5 Common Myths about Financial Aid

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Now that many public colleges and universities have an annual cost-of-attendance exceeding $25,000 and a few private institutions have exceeded a $70,000 annual cost-of-attendance, financial aid has become an essential element of a family’s college planning campaign.

Don’t rely on anecdotal information; get the facts!

Consider the following five myths:

  1. My child won’t qualify for financial aid because we earn too much money.

Yes, it’s true that income is the main factor in determining “need-based” aid. However, the number of children you have in college at the same time significantly affects the amount of aid for which you might qualify.

Even if you believe your family won’t qualify for “need-based” aid, file the FAFSA. Do so because it is the prerequisite for eligibility for an unsubsidized Stafford Loan and it is often a prerequisite for “merit-based” aid.

Yes, even if you make too much money, your child may still qualify for awards and scholarships issued from the coffers of the schools.

  1. The form is exceptionally confusing.

While it may have been an incredible burden years ago, it is much less so now. It’s now online, easier to navigate with detailed instructions, and it relies on your tax information from two years prior rather than your most current return.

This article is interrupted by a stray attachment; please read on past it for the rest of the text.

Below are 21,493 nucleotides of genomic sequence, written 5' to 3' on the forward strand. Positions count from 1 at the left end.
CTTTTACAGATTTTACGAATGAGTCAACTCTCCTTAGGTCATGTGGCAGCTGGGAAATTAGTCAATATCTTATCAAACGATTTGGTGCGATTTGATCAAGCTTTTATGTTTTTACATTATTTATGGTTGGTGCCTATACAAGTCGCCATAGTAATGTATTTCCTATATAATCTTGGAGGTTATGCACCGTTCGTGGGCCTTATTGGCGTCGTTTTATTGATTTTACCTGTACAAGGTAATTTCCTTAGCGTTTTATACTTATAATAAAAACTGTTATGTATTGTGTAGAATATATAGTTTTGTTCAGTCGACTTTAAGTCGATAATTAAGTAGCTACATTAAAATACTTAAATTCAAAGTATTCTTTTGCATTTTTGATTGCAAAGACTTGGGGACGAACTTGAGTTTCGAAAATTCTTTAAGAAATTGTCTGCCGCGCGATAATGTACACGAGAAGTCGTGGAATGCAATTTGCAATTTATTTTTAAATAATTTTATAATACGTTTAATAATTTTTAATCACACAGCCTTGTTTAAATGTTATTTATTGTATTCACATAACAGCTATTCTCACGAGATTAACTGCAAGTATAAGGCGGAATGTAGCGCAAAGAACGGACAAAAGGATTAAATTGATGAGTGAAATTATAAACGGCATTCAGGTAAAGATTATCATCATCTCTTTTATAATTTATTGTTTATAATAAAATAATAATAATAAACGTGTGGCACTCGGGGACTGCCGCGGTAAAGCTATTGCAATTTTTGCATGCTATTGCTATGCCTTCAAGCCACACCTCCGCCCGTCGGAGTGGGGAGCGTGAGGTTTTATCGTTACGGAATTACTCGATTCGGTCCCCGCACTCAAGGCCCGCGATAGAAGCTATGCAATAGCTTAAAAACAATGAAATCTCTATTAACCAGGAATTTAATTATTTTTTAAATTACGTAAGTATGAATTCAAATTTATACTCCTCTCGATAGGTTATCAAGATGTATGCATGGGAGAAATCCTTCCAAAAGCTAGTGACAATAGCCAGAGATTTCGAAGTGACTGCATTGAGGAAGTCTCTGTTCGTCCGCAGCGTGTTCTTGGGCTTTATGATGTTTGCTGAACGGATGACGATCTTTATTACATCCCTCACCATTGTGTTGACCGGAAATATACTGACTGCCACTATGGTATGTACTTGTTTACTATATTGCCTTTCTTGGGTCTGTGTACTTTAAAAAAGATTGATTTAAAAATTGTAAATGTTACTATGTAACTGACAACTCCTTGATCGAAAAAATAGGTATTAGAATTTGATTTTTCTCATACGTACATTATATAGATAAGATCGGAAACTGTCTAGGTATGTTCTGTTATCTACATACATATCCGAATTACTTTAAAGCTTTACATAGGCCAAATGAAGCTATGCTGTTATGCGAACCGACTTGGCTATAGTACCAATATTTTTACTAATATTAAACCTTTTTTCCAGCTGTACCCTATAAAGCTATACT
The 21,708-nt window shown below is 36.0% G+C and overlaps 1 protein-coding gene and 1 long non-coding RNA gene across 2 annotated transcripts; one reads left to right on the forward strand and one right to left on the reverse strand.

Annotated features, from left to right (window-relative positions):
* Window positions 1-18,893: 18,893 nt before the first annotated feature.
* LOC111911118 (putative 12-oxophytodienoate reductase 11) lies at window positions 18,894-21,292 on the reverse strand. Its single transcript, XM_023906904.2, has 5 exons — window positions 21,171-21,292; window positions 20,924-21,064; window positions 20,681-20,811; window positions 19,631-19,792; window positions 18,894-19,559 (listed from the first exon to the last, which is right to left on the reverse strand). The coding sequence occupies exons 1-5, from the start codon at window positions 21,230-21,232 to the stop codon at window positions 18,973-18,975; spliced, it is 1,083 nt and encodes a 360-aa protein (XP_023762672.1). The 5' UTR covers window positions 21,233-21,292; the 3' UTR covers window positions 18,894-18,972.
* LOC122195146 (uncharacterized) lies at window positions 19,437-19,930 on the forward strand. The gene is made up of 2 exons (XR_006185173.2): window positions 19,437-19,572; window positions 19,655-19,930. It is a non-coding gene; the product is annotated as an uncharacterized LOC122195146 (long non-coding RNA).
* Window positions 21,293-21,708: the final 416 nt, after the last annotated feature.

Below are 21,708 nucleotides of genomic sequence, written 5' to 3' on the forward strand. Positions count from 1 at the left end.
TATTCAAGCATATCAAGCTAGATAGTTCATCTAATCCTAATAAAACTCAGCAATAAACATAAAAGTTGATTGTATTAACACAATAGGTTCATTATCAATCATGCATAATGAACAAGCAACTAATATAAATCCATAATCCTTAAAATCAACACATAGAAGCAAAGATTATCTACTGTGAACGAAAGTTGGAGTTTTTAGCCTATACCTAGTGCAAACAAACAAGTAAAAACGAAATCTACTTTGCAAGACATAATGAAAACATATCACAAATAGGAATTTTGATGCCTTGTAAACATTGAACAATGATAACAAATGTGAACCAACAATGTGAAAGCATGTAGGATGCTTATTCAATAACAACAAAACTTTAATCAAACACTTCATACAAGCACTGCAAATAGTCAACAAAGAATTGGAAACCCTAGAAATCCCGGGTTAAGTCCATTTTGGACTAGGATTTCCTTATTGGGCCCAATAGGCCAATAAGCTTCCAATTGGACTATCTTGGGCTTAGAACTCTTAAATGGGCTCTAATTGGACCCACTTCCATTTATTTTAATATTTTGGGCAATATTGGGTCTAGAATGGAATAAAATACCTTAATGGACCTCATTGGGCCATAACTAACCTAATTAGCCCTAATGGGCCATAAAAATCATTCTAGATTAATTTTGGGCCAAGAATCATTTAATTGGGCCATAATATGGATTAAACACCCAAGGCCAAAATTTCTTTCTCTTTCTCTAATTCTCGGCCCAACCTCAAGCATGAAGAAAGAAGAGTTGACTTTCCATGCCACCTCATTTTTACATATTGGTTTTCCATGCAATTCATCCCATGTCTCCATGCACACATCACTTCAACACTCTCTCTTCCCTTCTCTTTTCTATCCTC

1. Applying to a more expensive school will result in more financial aid.

Maybe…maybe not.

The greater the financial need doesn’t mean you’ll receive a larger financial aid package. Schools are not obligated to satisfy your entire need. Each school has its own financial aid formula and method by which it develops an individual student’s award package.

  1. We own our home, so we won’t qualify.

Home equity is not requested on the FAFSA, nor are the value of retirement accounts, cash value life insurance, or annuities.

  1. Our circumstances have changed, but nothing can be done.

If your circumstances have changed since you filed the FAFSA and you have supporting documentation, you can ask the financial aid officer to review your aid package. Adjustments can be made if there have been material changes to your income or assets.


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